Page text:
Regulations cannot come soon enough for buy now pay later loans, according to financial mentors who say their services are the busiest they have ever been, with festive season spending creating a debt spiral.
Services like Afterpay, LayBuy and Zip Pay offer interest free repayments staggered over several weeks with late fees if a payment is missed.
The government is set to release final regulations for them this year but mentors said the draft proposal did not go far enough to protect vulnerable people.
At just about every shop counter you will find a placard advertising a buy now pay later scheme.
Because the loans do not charge interest like a credit card, they do not fall under the Credit Contracts and Consumer Finance Act.
It was a popular option for some shoppers in Tāmaki Makaurau.
"Oh Christmas presents, clothes, yeah all sorts of things because I don't have to pay it out all at once," one person said.
"Tickets to Queenstown, yeah concerts mainly," another said.
The variety of products able to be purchased was expanding, with alcohol, parking fines and even holidays on the list.
It was a mixed bag when it came to how often people used them and how much they spent.
"Monthly probably, yeah quite often, normally I don't spend over $100... probably $200-$300 max yeah that's probably about it other wise I can't pay my bills," a shopper said.
"Sporadically really, mainly Christmas, birthdays, things like that, I've put a couple of big things on, probably about $3000-$4000," another said.
In 2021 $1.7 billion was spent by shoppers using BNPL, up from $755 million the previous year.
Research from Consumer New Zealand showed half of households with incomes below $50,000 had used the schemes to pay for essential products.
Most of the schemes charged a late fee if a payment was missed, usually around $10, but a customer's credit may still increase regardless of missing payments.
Research also showed 20 percent of By Now Pay Later users made their re-payments with a credit card, creating a double cycle of debt.
Financial mentor Tim Laurence said one client's credit increased from $300 to over $1000, despite paying $800 in late fees.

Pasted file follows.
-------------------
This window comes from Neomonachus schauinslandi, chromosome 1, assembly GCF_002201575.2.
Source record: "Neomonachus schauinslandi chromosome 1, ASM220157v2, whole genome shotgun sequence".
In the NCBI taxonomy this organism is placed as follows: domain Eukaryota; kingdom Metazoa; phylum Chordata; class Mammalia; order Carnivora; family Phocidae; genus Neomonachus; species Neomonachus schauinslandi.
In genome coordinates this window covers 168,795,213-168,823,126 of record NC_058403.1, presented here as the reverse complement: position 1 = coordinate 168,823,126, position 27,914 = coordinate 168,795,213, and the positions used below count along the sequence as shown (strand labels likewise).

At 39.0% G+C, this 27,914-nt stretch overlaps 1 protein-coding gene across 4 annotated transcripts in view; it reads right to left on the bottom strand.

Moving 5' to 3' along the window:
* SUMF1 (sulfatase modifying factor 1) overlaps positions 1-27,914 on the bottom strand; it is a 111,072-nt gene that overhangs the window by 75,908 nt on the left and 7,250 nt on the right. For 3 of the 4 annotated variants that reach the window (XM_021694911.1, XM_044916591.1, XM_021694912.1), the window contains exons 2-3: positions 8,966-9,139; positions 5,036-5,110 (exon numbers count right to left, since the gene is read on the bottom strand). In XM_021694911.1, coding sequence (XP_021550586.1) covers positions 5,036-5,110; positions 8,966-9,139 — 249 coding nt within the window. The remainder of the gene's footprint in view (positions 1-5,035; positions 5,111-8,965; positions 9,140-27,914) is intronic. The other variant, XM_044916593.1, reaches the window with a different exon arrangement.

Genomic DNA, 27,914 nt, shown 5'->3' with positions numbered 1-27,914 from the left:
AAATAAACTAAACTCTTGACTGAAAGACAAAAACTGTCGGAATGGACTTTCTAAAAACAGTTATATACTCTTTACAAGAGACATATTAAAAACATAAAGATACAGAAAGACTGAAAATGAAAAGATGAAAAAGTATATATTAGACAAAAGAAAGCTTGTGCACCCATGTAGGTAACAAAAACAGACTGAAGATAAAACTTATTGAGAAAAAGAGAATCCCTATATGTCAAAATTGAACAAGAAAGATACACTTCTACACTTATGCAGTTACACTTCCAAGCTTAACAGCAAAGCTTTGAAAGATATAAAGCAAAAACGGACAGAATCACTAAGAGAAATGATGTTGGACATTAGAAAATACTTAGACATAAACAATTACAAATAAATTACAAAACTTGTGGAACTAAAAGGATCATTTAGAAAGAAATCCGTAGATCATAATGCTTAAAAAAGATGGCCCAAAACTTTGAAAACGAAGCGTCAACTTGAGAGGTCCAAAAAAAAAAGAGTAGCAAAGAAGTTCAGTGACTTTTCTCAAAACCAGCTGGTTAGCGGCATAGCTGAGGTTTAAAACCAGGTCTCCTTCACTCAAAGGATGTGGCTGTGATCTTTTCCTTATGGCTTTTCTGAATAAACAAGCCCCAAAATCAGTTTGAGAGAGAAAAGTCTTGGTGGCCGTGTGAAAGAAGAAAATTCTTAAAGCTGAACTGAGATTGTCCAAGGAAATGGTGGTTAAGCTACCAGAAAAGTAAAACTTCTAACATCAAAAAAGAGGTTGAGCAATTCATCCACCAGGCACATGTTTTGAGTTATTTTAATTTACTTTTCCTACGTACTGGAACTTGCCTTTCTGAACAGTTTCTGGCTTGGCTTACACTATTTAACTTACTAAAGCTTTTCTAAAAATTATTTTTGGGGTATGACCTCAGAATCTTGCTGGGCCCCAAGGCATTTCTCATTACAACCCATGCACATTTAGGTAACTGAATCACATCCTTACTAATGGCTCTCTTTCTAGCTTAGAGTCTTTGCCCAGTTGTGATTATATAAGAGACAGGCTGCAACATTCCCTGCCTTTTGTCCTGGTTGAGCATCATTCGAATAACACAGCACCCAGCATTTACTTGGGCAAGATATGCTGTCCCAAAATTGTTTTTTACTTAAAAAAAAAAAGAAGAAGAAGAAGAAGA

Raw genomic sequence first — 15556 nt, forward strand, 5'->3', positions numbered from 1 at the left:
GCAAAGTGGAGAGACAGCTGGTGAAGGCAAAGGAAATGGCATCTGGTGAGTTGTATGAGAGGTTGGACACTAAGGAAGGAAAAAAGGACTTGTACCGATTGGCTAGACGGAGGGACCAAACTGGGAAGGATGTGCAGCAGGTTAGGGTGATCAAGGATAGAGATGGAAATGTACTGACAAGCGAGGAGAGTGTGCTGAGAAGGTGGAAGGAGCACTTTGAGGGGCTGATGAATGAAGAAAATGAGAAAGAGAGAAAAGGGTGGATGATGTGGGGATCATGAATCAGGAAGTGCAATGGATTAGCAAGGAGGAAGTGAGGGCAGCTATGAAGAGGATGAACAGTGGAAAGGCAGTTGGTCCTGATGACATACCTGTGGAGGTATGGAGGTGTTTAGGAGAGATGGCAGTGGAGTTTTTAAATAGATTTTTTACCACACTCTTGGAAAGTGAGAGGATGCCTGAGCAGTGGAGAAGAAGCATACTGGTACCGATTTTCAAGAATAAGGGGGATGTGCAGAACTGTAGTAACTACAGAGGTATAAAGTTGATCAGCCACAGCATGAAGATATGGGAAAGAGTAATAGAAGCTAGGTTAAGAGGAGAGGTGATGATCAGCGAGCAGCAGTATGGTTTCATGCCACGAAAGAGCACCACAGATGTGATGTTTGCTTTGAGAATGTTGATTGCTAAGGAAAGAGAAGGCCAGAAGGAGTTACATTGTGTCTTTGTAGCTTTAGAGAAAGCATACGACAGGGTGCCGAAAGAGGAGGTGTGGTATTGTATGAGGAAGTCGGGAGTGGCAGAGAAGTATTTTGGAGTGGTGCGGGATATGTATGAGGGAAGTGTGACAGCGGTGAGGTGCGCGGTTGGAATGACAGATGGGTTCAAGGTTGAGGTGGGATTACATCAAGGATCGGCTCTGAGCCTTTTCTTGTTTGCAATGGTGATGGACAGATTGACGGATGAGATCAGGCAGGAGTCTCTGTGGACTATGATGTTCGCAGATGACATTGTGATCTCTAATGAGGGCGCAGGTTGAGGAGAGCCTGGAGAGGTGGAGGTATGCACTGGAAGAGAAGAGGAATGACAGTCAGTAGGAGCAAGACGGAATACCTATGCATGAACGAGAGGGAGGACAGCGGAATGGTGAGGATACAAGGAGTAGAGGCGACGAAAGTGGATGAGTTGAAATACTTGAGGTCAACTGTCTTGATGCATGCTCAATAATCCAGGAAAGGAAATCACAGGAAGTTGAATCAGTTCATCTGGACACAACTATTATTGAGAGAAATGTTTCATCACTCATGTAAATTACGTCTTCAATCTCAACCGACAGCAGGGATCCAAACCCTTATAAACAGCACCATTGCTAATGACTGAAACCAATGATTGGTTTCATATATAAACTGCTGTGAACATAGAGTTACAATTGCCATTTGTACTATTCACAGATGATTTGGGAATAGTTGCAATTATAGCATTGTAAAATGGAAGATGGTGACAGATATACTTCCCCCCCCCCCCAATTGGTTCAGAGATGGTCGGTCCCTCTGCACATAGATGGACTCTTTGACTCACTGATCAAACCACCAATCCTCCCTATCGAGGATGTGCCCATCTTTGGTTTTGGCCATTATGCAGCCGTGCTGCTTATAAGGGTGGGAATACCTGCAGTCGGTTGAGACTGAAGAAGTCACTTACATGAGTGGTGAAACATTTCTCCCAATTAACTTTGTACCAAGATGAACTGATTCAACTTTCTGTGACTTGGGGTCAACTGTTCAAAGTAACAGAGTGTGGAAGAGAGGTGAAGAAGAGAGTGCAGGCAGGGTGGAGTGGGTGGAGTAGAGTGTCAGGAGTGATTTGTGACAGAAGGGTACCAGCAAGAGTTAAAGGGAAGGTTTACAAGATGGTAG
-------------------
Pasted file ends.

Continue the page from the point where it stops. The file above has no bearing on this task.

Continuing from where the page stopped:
"Every other business would be saying this is a bad customer or someone we shouldn't be touching, but for buy now pay later that kind of fits the mould... they're paying the late payment fees, you're making even more profit on top, plus what they charge the retailer, so they just keep increasing and encouraging that person to spend."
Last year the government announced better protection for New Zealanders using the schemes would be implemented this year.
It agreed affordability checks should be required for buy now pay later loans but were only suggesting this for loans over $600.
But Tim Laurence said that figure was far too high to protect lower income borrowers.
"You can spend $600 at three or four different retailers... why do we have this triple CFA law that's making lenders lend responsibly and then we're letting some lenders get out of it."
Senior Policy Advisor for financial charity FinCap Jake Lilley said this time of year was extremely difficult with the hangover of Christmas spending and back to school costs.
"Just heard from our Money Talks helpline that they're seeing the biggest numbers they've ever seen so far in January out of any time that the help line has operated, so people are feeling the pinch."
Commerce and Consumer Affairs Minister's response
In a statement the Minister of Commerce and Consumer Affairs David Clark said "last month the Ministry of Business Innovation and Employment opened consultation on the details of regulations for Buy Now Pay Later schemes".
"The $600 threshold for affordability checks strikes the right balance between protecting consumers and enabling low cost credit," Clark said.
A consultation process would allow officials to ensure that the right balance had been set, he said.
The public is invited to make submissions with final regulations set to be made later this year, Clark said.
"Borrowers facing unforeseen hardship can apply to the BNPL provider to have their repayment contract varied, providers will also need to implement policies and procedures which set out how they identify repayment difficulties, and how they manage the loans of borrowers who are having difficulties," he said.
If Buy Now Pay Later providers were brought into the Credit Contracts and Consumer Finance Act it would require them to belong to a financial disputes resolution scheme, like other providers, Clark said.